More and more people with eating disorders were using ipecac to make themselves throw up. Regular use of ipecac syrup is dangerous; for example, chronic users have died from heart problems.
Sometimes people vomiting after ipecac could not keep down other drugs they needed to treat their poisonings.
Based on these facts, pediatricians, poison control experts, and federal regulators re-evaluated the use of ipecac. Follow the links at the end for the fine print.
Should you keep ipecac at home?
The American Academy of Pediatrics recommends that ipecac syrup NOT be stocked at home.
Likewise, the American Association of Poison Control Centers no longer recommends that parents keep ipecac syrup at home.
The U.S. Food and Drug Administration is considering a recommendation from one of its expert panels to make ipecac syrup a prescription-only drug. To date, FDA has not acted on the panel's recommendation.
Poison control does not recommend that parents stock ipecac syrup at home. In fact, ipecac syrup is no longer manufactured.
I hear about activated charcoal…Activated charcoal is a medicine that is used to treat some serious poisonings. It is often given in emergency rooms and sometimes, but rarely, at home.
Poison Control does NOT recommend that parents keep activated charcoal at home. It goes back to research. Most studies do not show a benefit to keeping and giving activated charcoal at home.
The bottom line: Parents, child care providers, and everyone who spends time with children should make webPOISONCONTROL® one of their browser favorites and post the poison control phone number on or near every phone. Call 1-800-222-1222 right away or use the webPOISONCONTROL® tool for a possible poisoning. Trained experts will guide you. If treatment is needed, they’ll tell you what to do. They will call you back to be sure that everything is all right.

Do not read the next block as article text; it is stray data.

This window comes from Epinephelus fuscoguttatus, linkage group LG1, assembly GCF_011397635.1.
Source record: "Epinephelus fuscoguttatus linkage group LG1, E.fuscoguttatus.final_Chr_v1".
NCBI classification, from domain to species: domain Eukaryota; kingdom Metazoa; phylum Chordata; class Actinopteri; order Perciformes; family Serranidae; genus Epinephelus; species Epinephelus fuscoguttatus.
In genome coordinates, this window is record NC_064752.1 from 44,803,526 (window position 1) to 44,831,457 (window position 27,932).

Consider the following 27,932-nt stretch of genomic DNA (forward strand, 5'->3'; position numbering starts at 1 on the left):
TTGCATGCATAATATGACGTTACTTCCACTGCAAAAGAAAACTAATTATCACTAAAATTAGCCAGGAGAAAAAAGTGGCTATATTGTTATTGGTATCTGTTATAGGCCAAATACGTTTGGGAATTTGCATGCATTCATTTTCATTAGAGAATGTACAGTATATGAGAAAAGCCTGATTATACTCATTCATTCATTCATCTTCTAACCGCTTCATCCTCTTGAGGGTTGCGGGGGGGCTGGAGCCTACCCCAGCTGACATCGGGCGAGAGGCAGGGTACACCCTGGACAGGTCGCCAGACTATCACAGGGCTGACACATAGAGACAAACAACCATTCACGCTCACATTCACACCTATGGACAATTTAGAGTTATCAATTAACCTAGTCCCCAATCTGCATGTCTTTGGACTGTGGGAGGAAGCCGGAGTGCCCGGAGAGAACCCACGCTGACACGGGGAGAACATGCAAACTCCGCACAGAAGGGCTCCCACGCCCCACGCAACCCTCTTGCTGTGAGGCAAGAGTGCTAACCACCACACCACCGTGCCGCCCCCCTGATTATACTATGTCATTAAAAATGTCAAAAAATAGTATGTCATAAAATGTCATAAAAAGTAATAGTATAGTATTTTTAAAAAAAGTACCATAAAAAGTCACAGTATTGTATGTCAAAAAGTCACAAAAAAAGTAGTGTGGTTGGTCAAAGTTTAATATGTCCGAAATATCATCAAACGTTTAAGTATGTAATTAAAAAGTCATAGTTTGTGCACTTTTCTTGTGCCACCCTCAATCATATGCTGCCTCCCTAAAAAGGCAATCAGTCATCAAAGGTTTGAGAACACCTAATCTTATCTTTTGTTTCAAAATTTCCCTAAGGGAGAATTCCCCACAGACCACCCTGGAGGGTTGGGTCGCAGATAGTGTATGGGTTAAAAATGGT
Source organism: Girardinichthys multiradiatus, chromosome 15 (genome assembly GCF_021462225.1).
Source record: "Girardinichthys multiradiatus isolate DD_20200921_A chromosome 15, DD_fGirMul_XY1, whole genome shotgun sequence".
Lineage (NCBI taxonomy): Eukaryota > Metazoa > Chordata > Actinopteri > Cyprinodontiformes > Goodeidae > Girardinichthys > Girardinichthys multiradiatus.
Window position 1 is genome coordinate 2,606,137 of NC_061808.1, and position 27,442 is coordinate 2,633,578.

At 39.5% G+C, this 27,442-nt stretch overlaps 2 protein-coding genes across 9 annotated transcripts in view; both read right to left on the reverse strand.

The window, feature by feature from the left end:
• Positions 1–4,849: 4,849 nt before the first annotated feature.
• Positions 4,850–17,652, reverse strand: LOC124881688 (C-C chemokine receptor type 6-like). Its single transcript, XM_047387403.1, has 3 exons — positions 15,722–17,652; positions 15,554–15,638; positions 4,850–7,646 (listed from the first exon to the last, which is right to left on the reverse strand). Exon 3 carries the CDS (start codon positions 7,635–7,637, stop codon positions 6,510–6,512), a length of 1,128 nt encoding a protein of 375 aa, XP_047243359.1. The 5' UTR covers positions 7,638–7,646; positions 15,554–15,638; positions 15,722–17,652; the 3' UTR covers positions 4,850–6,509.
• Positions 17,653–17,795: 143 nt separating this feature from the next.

For historical background about ipecac syrup:
- In 2003, the U.S. Food and Drug Administration FDA Nonprescription Drug Advisory Council held a hearing about the over-the-counter status of ipecac syrup. The advisory panel then recommended to FDA that ipecac syrup no longer be available as a non-prescription drug. FDA has not made a decision (as of 10/11), but documents from the hearing are available on the web site. Go to www.fda.gov and enter the search term "ipecac". You will find the regulatory history of ipecac and presentations and submissions for and against the over-the-counter availability of ipecac syrup.
- In 2003, the American Academy of Pediatrics (AAP) issued a policy statement "Poison Treatment in the Home" which concluded that ipecac syrup should no longer be routinely used in the home. Instead, they recommended that the first action of a caregiver of a child who may have swallowed a poison is to call Poison Control at 1-800-222-1222. Read a statement from AAP.
- In 2004, an expert panel of toxicologists issued its “Position Paper: Ipecac Syrup”. The American Association of Poison Control Centers, the American Academy of Clinical Toxicology and the American College of Medical Toxicology concluded that “There is no evidence from clinical studies that ipecac improves the outcome of poisoned patients…”.